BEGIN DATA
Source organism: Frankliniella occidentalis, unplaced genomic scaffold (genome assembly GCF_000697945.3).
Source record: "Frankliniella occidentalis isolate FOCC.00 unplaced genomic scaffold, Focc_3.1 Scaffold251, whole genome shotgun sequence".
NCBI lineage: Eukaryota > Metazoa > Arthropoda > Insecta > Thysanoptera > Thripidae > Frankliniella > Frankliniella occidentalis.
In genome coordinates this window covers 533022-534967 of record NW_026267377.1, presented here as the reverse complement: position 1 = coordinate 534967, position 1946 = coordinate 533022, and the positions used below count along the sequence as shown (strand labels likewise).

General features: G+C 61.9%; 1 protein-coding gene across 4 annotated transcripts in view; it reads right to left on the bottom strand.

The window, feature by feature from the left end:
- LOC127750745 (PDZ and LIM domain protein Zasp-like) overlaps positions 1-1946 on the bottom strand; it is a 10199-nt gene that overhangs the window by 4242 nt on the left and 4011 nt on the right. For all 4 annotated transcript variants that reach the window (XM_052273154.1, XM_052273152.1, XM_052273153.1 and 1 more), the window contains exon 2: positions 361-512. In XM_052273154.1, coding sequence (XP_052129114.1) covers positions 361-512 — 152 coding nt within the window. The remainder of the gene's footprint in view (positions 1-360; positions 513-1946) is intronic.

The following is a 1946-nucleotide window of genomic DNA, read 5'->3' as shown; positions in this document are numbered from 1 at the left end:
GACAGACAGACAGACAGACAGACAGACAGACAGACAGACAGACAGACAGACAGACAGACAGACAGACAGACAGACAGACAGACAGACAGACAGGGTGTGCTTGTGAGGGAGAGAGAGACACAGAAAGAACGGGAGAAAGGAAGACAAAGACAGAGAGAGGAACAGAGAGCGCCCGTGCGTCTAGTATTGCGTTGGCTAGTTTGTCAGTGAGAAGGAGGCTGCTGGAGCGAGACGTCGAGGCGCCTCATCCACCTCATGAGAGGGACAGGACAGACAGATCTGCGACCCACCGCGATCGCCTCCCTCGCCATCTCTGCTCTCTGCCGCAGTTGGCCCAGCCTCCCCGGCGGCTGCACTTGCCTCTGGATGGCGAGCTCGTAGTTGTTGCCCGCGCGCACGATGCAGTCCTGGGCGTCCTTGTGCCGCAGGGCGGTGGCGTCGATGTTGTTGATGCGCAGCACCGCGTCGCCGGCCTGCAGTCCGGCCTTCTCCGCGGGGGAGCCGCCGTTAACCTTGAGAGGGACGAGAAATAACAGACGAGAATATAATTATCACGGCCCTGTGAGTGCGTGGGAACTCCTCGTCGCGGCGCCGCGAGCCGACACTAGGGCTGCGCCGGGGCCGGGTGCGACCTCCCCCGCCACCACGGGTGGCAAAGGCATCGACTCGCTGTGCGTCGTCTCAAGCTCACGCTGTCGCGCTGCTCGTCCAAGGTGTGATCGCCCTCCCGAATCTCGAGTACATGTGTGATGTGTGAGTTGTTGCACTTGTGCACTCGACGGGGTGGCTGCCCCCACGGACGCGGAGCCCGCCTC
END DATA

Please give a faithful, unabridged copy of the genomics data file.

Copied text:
Source organism: Frankliniella occidentalis, unplaced genomic scaffold (genome assembly GCF_000697945.3).
Source record: "Frankliniella occidentalis isolate FOCC.00 unplaced genomic scaffold, Focc_3.1 Scaffold251, whole genome shotgun sequence".
NCBI lineage: Eukaryota > Metazoa > Arthropoda > Insecta > Thysanoptera > Thripidae > Frankliniella > Frankliniella occidentalis.
In genome coordinates this window covers 533022-534967 of record NW_026267377.1, presented here as the reverse complement: position 1 = coordinate 534967, position 1946 = coordinate 533022, and the positions used below count along the sequence as shown (strand labels likewise).

General features: G+C 61.9%; 1 protein-coding gene across 4 annotated transcripts in view; it reads right to left on the bottom strand.

The window, feature by feature from the left end:
- LOC127750745 (PDZ and LIM domain protein Zasp-like) overlaps positions 1-1946 on the bottom strand; it is a 10199-nt gene that overhangs the window by 4242 nt on the left and 4011 nt on the right. For all 4 annotated transcript variants that reach the window (XM_052273154.1, XM_052273152.1, XM_052273153.1 and 1 more), the window contains exon 2: positions 361-512. In XM_052273154.1, coding sequence (XP_052129114.1) covers positions 361-512 — 152 coding nt within the window. The remainder of the gene's footprint in view (positions 1-360; positions 513-1946) is intronic.

The following is a 1946-nucleotide window of genomic DNA, read 5'->3' as shown; positions in this document are numbered from 1 at the left end:
GACAGACAGACAGACAGACAGACAGACAGACAGACAGACAGACAGACAGACAGACAGACAGACAGACAGACAGACAGACAGACAGACAGACAGGGTGTGCTTGTGAGGGAGAGAGAGACACAGAAAGAACGGGAGAAAGGAAGACAAAGACAGAGAGAGGAACAGAGAGCGCCCGTGCGTCTAGTATTGCGTTGGCTAGTTTGTCAGTGAGAAGGAGGCTGCTGGAGCGAGACGTCGAGGCGCCTCATCCACCTCATGAGAGGGACAGGACAGACAGATCTGCGACCCACCGCGATCGCCTCCCTCGCCATCTCTGCTCTCTGCCGCAGTTGGCCCAGCCTCCCCGGCGGCTGCACTTGCCTCTGGATGGCGAGCTCGTAGTTGTTGCCCGCGCGCACGATGCAGTCCTGGGCGTCCTTGTGCCGCAGGGCGGTGGCGTCGATGTTGTTGATGCGCAGCACCGCGTCGCCGGCCTGCAGTCCGGCCTTCTCCGCGGGGGAGCCGCCGTTAACCTTGAGAGGGACGAGAAATAACAGACGAGAATATAATTATCACGGCCCTGTGAGTGCGTGGGAACTCCTCGTCGCGGCGCCGCGAGCCGACACTAGGGCTGCGCCGGGGCCGGGTGCGACCTCCCCCGCCACCACGGGTGGCAAAGGCATCGACTCGCTGTGCGTCGTCTCAAGCTCACGCTGTCGCGCTGCTCGTCCAAGGTGTGATCGCCCTCCCGAATCTCGAGTACATGTGTGATGTGTGAGTTGTTGCACTTGTGCACTCGACGGGGTGGCTGCCCCCACGGACGCGGAGCCCGCCTC